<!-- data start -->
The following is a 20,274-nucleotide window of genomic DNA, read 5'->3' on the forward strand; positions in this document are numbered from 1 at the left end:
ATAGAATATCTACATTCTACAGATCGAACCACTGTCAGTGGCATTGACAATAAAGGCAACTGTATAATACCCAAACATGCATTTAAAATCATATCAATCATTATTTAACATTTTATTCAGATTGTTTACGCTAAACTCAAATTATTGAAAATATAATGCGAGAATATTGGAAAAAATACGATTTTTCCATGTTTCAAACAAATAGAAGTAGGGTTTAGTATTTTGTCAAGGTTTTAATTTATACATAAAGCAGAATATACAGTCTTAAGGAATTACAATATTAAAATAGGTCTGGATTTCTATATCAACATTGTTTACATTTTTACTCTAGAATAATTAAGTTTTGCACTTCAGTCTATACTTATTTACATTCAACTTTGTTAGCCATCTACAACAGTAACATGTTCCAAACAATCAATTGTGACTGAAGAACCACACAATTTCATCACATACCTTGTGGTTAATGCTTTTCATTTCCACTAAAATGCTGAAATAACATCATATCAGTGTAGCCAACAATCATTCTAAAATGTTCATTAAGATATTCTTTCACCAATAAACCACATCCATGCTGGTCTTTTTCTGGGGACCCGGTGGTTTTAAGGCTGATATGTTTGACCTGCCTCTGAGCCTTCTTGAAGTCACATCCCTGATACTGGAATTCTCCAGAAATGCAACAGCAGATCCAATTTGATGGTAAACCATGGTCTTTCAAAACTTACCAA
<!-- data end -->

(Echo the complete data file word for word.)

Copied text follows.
The following is a 20,274-nucleotide window of genomic DNA, read 5'->3' on the forward strand; positions in this document are numbered from 1 at the left end:
ATAGAATATCTACATTCTACAGATCGAACCACTGTCAGTGGCATTGACAATAAAGGCAACTGTATAATACCCAAACATGCATTTAAAATCATATCAATCATTATTTAACATTTTATTCAGATTGTTTACGCTAAACTCAAATTATTGAAAATATAATGCGAGAATATTGGAAAAAATACGATTTTTCCATGTTTCAAACAAATAGAAGTAGGGTTTAGTATTTTGTCAAGGTTTTAATTTATACATAAAGCAGAATATACAGTCTTAAGGAATTACAATATTAAAATAGGTCTGGATTTCTATATCAACATTGTTTACATTTTTACTCTAGAATAATTAAGTTTTGCACTTCAGTCTATACTTATTTACATTCAACTTTGTTAGCCATCTACAACAGTAACATGTTCCAAACAATCAATTGTGACTGAAGAACCACACAATTTCATCACATACCTTGTGGTTAATGCTTTTCATTTCCACTAAAATGCTGAAATAACATCATATCAGTGTAGCCAACAATCATTCTAAAATGTTCATTAAGATATTCTTTCACCAATAAACCACATCCATGCTGGTCTTTTTCTGGGGACCCGGTGGTTTTAAGGCTGATATGTTTGACCTGCCTCTGAGCCTTCTTGAAGTCACATCCCTGATACTGGAATTCTCCAGAAATGCAACAGCAGATCCAATTTGATGGTAAACCATGGTCTTTCAAAACTTACCAA